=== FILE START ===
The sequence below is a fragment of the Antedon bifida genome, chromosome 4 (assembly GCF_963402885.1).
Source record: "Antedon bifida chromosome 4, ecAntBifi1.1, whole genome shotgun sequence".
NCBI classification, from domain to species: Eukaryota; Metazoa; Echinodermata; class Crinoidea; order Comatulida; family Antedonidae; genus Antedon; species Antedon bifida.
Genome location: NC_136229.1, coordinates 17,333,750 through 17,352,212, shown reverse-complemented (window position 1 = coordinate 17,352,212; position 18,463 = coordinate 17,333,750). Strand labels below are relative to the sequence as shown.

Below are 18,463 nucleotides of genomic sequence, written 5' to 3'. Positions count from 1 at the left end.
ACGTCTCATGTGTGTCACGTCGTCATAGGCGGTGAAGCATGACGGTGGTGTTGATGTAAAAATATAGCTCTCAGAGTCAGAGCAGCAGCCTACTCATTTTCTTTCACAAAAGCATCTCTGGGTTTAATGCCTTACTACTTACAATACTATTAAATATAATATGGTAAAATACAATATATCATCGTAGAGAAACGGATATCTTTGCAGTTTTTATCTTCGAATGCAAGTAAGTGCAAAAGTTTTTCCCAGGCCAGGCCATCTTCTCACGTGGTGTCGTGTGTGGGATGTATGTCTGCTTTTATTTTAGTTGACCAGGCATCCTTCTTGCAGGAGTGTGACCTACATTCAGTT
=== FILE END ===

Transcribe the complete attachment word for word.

The sequence below is a fragment of the Antedon bifida genome, chromosome 4 (assembly GCF_963402885.1).
Source record: "Antedon bifida chromosome 4, ecAntBifi1.1, whole genome shotgun sequence".
NCBI classification, from domain to species: Eukaryota; Metazoa; Echinodermata; class Crinoidea; order Comatulida; family Antedonidae; genus Antedon; species Antedon bifida.
Genome location: NC_136229.1, coordinates 17,333,750 through 17,352,212, shown reverse-complemented (window position 1 = coordinate 17,352,212; position 18,463 = coordinate 17,333,750). Strand labels below are relative to the sequence as shown.

Below are 18,463 nucleotides of genomic sequence, written 5' to 3'. Positions count from 1 at the left end.
ACGTCTCATGTGTGTCACGTCGTCATAGGCGGTGAAGCATGACGGTGGTGTTGATGTAAAAATATAGCTCTCAGAGTCAGAGCAGCAGCCTACTCATTTTCTTTCACAAAAGCATCTCTGGGTTTAATGCCTTACTACTTACAATACTATTAAATATAATATGGTAAAATACAATATATCATCGTAGAGAAACGGATATCTTTGCAGTTTTTATCTTCGAATGCAAGTAAGTGCAAAAGTTTTTCCCAGGCCAGGCCATCTTCTCACGTGGTGTCGTGTGTGGGATGTATGTCTGCTTTTATTTTAGTTGACCAGGCATCCTTCTTGCAGGAGTGTGACCTACATTCAGTT